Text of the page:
Paraneoplastic Syndromes in Pancreatic Cancer

  • Jens Werner
  • Stephan Herzig


Paraneoplastic Syndromes are defined as signs and symptoms that present distant to the site of the primary cancer or metastases. However, they are closely associated with the malignant disease and comprise metabolic, dystrophic and/or degenerative symptoms, which are consequences of humoral or hormonal factors. The clinical symptoms vary widely and include systemic and organ-specific manifestations. In some cases, these can become the major clinical problems determining survival. Systemic manifestations include frequent symptoms in pancreatic cancer patients, such as fever and cachexia. Organ-specific symptoms may represent as cutaneous, neurological, hematological, or endocrine symptoms. A special focus of this chapter is on diabetes mellitus associated with pancreatic tumors. The best-understood syndromes result from the tumor production of biologically active substances, or to a lesser extent, from autoimmune phenomena. Biological active agents may promote the growth of the tumor directly. In turn, growth-promoting agents of this type may become the focus of new approaches to anticancer treatment. After the successful treatment of the underlying malignant disease, paraneoplastic symptoms may resolve completely. Thus, an early recognition of paraneoplastic syndromes is very important in the management of patients with pancreatic cancer. In the following chapter, the most common paraneoplastic syndromes are described in detail.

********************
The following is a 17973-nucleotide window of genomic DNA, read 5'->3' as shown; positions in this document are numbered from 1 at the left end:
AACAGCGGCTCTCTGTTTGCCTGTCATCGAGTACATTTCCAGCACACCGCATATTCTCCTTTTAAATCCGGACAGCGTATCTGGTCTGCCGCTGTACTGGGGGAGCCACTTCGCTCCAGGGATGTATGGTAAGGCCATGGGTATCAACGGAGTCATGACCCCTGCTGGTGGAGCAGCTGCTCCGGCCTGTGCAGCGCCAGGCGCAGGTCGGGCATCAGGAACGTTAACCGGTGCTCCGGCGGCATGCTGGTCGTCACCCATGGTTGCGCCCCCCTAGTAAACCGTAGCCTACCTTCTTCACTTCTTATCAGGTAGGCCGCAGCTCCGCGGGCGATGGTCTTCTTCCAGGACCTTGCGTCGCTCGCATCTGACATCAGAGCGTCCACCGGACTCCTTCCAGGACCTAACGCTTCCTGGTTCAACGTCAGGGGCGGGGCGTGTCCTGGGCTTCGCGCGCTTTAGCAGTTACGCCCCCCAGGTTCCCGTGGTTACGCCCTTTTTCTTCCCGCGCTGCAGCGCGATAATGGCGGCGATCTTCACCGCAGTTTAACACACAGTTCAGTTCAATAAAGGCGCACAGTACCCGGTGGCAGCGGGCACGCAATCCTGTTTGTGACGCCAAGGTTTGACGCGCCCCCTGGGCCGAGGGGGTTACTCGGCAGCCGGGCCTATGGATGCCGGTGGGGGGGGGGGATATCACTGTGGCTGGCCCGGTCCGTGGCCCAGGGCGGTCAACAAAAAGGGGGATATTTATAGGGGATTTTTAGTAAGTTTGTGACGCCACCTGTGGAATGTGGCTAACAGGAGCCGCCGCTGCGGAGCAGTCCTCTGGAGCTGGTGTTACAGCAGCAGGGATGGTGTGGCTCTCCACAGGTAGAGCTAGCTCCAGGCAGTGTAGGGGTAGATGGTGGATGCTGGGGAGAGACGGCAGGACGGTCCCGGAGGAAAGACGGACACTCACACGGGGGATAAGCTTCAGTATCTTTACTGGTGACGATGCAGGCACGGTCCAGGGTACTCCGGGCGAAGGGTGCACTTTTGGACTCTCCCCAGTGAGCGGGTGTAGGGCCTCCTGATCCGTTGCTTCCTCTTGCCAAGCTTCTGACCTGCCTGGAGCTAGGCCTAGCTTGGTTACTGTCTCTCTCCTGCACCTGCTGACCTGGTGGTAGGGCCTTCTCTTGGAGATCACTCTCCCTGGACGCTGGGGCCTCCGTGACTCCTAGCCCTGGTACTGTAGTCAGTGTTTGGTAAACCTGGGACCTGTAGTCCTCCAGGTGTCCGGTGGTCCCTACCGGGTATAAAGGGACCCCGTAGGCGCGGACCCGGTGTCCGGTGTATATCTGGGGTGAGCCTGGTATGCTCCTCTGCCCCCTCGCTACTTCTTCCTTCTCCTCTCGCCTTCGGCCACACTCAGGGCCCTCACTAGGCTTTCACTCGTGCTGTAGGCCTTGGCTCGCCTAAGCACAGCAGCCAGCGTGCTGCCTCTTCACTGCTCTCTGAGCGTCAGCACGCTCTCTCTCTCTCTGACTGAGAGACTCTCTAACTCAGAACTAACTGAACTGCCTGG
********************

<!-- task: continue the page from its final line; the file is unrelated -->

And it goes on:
Pancreatic Cancer Beta Cell Pancreatic Tumor Pancreatic Cancer Patient Paraneoplastic Syndrome 
These keywords were added by machine and not by the authors. This process is experimental and the keywords may be updated as the learning algorithm improves.


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Copyright information

© Springer Science+Business Media, LLC 2010

Authors and Affiliations

  • Jens Werner
    • 1
  • Stephan Herzig
    • 2
  1. 1.Department of General SurgeryUniversity of HeidelbergHeidelbergGermany
  2. 2.DKFZDivision of Molecular MetabolismHeidelbergGermany

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